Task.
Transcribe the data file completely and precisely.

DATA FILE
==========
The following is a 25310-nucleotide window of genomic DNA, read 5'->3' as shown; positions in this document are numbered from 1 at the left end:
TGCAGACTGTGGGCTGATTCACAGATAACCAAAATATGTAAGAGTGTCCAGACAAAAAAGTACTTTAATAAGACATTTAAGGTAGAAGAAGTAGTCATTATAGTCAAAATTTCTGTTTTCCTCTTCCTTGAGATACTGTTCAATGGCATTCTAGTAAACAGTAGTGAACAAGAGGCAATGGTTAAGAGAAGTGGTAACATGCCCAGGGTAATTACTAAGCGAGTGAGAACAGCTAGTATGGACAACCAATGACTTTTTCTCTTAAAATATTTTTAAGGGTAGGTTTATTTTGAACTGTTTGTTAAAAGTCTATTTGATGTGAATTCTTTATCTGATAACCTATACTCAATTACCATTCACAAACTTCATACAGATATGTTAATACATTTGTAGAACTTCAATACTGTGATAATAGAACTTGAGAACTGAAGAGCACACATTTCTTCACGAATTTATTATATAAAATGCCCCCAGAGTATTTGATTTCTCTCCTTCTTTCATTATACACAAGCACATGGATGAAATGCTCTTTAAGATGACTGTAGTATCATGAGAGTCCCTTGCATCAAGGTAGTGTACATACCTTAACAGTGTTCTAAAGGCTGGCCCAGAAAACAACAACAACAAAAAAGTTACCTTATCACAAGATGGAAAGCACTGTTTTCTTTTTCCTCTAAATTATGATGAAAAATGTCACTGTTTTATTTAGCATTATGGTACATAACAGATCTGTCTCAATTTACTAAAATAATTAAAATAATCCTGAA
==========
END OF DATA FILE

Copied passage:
The following is a 25310-nucleotide window of genomic DNA, read 5'->3' as shown; positions in this document are numbered from 1 at the left end:
TGCAGACTGTGGGCTGATTCACAGATAACCAAAATATGTAAGAGTGTCCAGACAAAAAAGTACTTTAATAAGACATTTAAGGTAGAAGAAGTAGTCATTATAGTCAAAATTTCTGTTTTCCTCTTCCTTGAGATACTGTTCAATGGCATTCTAGTAAACAGTAGTGAACAAGAGGCAATGGTTAAGAGAAGTGGTAACATGCCCAGGGTAATTACTAAGCGAGTGAGAACAGCTAGTATGGACAACCAATGACTTTTTCTCTTAAAATATTTTTAAGGGTAGGTTTATTTTGAACTGTTTGTTAAAAGTCTATTTGATGTGAATTCTTTATCTGATAACCTATACTCAATTACCATTCACAAACTTCATACAGATATGTTAATACATTTGTAGAACTTCAATACTGTGATAATAGAACTTGAGAACTGAAGAGCACACATTTCTTCACGAATTTATTATATAAAATGCCCCCAGAGTATTTGATTTCTCTCCTTCTTTCATTATACACAAGCACATGGATGAAATGCTCTTTAAGATGACTGTAGTATCATGAGAGTCCCTTGCATCAAGGTAGTGTACATACCTTAACAGTGTTCTAAAGGCTGGCCCAGAAAACAACAACAACAAAAAAGTTACCTTATCACAAGATGGAAAGCACTGTTTTCTTTTTCCTCTAAATTATGATGAAAAATGTCACTGTTTTATTTAGCATTATGGTACATAACAGATCTGTCTCAATTTACTAAAATAATTAAAATAATCCTGAA